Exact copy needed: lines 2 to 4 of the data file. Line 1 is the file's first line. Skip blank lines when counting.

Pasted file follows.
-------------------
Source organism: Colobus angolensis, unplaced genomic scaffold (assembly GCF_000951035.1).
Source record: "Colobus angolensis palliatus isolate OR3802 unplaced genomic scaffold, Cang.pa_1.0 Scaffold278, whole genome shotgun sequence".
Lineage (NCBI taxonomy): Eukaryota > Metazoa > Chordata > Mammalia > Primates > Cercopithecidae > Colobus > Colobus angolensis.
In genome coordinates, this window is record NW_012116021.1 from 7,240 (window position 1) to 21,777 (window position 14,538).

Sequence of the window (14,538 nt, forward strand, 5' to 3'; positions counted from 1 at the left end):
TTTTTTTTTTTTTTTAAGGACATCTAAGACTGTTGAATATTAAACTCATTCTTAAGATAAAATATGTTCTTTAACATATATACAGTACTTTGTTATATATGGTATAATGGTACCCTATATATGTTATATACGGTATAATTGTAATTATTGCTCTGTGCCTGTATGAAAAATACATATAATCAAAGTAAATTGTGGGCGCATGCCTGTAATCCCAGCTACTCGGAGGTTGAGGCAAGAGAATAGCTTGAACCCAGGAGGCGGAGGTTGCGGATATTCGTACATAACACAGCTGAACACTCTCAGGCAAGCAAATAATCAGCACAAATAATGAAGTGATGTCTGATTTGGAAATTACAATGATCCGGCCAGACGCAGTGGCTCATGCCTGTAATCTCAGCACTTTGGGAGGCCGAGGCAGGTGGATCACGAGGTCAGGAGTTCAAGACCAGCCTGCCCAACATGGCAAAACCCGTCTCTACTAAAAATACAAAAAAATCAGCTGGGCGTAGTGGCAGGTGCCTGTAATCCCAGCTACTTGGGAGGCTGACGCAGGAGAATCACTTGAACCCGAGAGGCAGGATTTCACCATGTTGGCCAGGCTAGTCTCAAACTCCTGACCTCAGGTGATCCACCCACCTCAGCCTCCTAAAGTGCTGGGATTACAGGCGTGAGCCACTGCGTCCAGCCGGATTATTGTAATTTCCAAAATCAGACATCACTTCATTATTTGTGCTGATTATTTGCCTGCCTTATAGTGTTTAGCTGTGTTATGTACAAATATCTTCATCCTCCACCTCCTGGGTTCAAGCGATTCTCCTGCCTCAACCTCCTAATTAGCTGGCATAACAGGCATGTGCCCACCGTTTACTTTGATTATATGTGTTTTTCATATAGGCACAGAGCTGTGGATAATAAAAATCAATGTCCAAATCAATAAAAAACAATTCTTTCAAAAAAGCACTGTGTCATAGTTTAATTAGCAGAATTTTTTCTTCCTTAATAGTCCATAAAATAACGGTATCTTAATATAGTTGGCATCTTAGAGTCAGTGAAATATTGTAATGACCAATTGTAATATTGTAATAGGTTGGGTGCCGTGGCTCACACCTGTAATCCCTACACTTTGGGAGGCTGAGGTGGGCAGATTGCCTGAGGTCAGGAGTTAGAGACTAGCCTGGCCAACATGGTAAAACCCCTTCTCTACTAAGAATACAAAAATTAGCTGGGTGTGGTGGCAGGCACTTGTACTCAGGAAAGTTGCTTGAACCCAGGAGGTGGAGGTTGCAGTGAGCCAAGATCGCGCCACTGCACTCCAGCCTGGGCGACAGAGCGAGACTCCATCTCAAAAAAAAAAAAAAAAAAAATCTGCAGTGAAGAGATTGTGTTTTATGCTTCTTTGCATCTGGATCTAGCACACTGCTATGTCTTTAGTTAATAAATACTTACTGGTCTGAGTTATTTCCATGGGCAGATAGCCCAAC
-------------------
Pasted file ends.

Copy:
Source record: "Colobus angolensis palliatus isolate OR3802 unplaced genomic scaffold, Cang.pa_1.0 Scaffold278, whole genome shotgun sequence".
Lineage (NCBI taxonomy): Eukaryota > Metazoa > Chordata > Mammalia > Primates > Cercopithecidae > Colobus > Colobus angolensis.
In genome coordinates, this window is record NW_012116021.1 from 7,240 (window position 1) to 21,777 (window position 14,538).